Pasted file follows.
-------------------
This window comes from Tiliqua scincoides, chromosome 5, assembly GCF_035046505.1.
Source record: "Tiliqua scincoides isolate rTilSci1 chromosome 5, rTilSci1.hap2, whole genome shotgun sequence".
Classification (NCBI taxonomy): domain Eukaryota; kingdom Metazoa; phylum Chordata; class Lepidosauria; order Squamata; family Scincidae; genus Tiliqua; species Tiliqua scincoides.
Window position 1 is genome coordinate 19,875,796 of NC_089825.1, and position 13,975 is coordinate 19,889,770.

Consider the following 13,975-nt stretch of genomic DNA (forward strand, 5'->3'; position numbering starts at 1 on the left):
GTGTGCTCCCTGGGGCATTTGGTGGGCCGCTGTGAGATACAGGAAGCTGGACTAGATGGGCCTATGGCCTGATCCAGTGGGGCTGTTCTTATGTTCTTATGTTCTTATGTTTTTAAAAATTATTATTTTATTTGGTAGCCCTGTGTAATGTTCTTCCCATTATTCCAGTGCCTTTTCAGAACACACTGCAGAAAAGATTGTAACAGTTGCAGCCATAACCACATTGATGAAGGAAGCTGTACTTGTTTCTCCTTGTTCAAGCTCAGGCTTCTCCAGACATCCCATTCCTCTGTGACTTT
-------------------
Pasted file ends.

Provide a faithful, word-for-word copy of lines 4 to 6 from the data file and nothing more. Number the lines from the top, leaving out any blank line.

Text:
Window position 1 is genome coordinate 19,875,796 of NC_089825.1, and position 13,975 is coordinate 19,889,770.

Consider the following 13,975-nt stretch of genomic DNA (forward strand, 5'->3'; position numbering starts at 1 on the left):
GTGTGCTCCCTGGGGCATTTGGTGGGCCGCTGTGAGATACAGGAAGCTGGACTAGATGGGCCTATGGCCTGATCCAGTGGGGCTGTTCTTATGTTCTTATGTTCTTATGTTTTTAAAAATTATTATTTTATTTGGTAGCCCTGTGTAATGTTCTTCCCATTATTCCAGTGCCTTTTCAGAACACACTGCAGAAAAGATTGTAACAGTTGCAGCCATAACCACATTGATGAAGGAAGCTGTACTTGTTTCTCCTTGTTCAAGCTCAGGCTTCTCCAGACATCCCATTCCTCTGTGACTTT